The empty fridge problem endures, but I have a notepad full of recipes that I have cooked and photographed, but haven’t got round to writing up yet.

I would like to say that I chose the skin on chips because I just couldn’t wait to share them with you, but the real reason is that they are straightforward and require little in the way of a preamble. Still, for those of you who liked the look of the Bloody Mary ketchup I posted a few weeks ago, this is a nice way to use it up.

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Hugh Fearnley-Whittingstall's Roast breast of lamb with fennel salt

Updated on Thursday, October 21, 2010 at 10:00PM by Registered CommenterVix

A colleague sent me an email last week asking whether I had any ideas for what he should feed his five flatmates on Friday night. My advice must sit within the following parameters: it had to be good and nothing “too crazily adventurous, just something I might be able to cook given my mediocre skills in the kitchen”. Well, where should I start? Are we talking one course or three? Animal or vegetable? Cold or hot? The possibilities are endless.

I wrote back to that effect and was given a few further pointers: meat yes, fish no, veg yes, mains only, and “wintery is cool though not anything too wintery like stew” (there goes that idea). This was slightly more helpful, though it still leaves the food enthusiast with far too many options than is sensible, particularly if you are not too bothered about the answer (I never did get a response).

Since he had not specified a type of meat (and as it gave me an excuse to deviate longer from the rather boring task I was undertaking at the time) I suggested a chicken, a lamb and a beef option, one of which was Hugh Fearnley-Whittingstall’s Roast breast of lamb with fennel salt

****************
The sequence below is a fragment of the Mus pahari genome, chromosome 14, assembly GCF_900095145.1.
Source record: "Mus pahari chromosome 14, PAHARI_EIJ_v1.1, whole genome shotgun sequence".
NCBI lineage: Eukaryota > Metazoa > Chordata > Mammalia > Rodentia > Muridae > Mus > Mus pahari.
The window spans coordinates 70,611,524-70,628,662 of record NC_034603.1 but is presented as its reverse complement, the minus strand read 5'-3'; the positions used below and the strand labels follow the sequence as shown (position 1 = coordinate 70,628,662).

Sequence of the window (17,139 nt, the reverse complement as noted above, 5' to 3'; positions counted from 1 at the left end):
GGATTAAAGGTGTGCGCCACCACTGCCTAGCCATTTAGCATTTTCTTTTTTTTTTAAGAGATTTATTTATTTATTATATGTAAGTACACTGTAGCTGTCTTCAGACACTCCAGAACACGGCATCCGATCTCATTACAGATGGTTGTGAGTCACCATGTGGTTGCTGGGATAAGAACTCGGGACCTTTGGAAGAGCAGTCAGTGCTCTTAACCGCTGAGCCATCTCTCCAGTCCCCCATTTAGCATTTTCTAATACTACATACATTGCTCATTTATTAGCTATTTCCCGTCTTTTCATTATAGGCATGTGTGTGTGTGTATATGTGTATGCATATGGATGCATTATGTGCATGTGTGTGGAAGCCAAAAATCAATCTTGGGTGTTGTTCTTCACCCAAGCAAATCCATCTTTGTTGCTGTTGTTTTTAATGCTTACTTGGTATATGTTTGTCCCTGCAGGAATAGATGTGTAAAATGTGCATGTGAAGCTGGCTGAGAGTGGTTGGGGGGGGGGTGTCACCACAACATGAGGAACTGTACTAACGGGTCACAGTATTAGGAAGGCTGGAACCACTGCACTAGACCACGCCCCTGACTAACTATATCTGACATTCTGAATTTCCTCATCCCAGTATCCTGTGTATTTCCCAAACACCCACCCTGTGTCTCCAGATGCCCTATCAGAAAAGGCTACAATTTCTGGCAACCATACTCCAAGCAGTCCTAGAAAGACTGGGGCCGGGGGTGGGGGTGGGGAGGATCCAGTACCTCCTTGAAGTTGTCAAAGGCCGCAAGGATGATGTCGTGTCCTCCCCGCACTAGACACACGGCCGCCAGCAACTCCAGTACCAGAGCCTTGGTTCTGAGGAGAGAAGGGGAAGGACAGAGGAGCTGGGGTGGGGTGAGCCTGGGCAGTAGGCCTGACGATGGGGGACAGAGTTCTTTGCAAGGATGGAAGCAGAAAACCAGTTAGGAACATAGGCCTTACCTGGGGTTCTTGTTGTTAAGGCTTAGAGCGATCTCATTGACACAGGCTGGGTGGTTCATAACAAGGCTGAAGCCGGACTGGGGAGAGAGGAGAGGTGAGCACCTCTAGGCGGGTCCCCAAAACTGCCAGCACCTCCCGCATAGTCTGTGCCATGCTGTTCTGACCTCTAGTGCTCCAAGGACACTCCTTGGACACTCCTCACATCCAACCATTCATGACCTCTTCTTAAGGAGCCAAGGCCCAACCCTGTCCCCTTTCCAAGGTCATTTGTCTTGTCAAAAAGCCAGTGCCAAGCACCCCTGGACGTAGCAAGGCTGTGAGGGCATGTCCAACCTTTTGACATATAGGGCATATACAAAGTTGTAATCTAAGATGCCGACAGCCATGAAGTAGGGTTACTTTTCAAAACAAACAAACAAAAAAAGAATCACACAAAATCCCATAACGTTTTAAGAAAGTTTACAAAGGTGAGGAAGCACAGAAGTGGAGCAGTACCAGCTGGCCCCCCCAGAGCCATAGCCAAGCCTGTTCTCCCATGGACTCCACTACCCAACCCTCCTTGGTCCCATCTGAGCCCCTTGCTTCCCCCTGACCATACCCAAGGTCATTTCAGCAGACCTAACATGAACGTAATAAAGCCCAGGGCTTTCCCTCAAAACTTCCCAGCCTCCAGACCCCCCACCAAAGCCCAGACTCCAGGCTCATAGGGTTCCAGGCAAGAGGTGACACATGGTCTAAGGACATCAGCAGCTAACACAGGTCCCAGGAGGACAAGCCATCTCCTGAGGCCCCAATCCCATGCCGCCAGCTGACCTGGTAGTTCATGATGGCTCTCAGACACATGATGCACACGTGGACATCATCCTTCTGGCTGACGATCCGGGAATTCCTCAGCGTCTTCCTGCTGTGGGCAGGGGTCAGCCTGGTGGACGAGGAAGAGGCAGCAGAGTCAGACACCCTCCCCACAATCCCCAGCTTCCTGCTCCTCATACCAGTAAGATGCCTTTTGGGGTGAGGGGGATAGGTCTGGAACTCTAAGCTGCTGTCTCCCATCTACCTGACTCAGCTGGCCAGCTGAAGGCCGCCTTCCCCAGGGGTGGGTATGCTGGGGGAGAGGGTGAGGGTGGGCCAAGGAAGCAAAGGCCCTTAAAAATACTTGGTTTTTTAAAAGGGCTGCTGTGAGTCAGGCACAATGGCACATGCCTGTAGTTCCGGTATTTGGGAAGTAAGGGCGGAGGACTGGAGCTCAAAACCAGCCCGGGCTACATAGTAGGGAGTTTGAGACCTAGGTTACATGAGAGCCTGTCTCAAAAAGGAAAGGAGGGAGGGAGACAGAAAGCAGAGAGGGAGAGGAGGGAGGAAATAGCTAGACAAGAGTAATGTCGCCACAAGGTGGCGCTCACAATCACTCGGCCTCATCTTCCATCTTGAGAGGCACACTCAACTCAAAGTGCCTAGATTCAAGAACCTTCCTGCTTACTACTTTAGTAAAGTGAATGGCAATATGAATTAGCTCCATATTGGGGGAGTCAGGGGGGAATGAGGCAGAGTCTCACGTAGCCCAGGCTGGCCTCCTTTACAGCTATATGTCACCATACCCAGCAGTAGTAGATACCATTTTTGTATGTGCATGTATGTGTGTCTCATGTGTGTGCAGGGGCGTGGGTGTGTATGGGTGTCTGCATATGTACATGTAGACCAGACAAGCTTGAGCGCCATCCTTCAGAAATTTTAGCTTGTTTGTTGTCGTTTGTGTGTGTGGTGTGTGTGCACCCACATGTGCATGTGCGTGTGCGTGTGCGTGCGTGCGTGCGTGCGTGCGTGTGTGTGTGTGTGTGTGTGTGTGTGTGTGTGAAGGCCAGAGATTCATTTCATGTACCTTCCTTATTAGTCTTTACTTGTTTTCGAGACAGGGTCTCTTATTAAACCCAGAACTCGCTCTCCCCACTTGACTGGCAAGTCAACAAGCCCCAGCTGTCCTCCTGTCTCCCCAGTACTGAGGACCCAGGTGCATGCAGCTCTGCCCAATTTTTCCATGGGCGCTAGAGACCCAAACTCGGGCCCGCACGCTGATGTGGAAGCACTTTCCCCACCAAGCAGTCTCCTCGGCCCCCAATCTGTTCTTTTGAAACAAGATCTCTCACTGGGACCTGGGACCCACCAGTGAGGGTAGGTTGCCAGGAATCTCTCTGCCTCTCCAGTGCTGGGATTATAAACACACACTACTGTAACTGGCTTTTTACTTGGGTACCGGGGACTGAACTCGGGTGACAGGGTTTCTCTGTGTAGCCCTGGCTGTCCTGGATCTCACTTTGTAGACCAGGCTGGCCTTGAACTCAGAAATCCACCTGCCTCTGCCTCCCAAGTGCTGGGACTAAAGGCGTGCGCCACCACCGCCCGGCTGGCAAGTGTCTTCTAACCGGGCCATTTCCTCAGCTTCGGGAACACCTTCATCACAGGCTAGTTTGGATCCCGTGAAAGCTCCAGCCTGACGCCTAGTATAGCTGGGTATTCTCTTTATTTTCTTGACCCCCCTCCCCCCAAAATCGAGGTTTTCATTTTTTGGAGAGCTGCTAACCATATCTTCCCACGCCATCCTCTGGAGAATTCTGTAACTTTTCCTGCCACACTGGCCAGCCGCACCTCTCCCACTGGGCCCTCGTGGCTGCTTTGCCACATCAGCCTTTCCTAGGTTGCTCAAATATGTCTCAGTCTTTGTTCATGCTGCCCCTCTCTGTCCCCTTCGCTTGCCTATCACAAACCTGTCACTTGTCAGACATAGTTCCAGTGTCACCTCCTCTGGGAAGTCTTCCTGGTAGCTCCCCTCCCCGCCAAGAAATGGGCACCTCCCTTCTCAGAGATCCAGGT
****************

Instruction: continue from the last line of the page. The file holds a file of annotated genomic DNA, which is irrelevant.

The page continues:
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Zapecena Riba, hrvatski for baked fish

I had originally intended to spend this week celebrating the last of the summer sun by recreating all my favourite seafood dishes from my week in Croatia. However, there was a slight flaw in this plan: seafood, or lack thereof.  

I work 9 to 5 and the only decent fishmonger in my corner of London is open 8.30 to 5, which doesn’t leave a very large window. So I have had to make do with Sainsbury’s, which means sacrificing not only on flavour and freshness, but also on range. I didn’t really expect to find octopus or scampi on the Sainsbury’s fish counter, but I thought mussels would at least be a safe bet. Well, apparently they are out of season at the moment, although I have read other sources that suggest otherwise. I hope to make it to the fishmongers this weekend, but in the meantime, rather than substitute ingredients for the dishes I had planned, I have decided instead to find some alternative Dalmatian recipes to suit what was on offer.

Of the various recipes I found online, this one was the most reminiscent of the food I experienced on the Dalmatian coast; fresh produce cooked simply with minimal seasoning so that the flavours speak for themselves.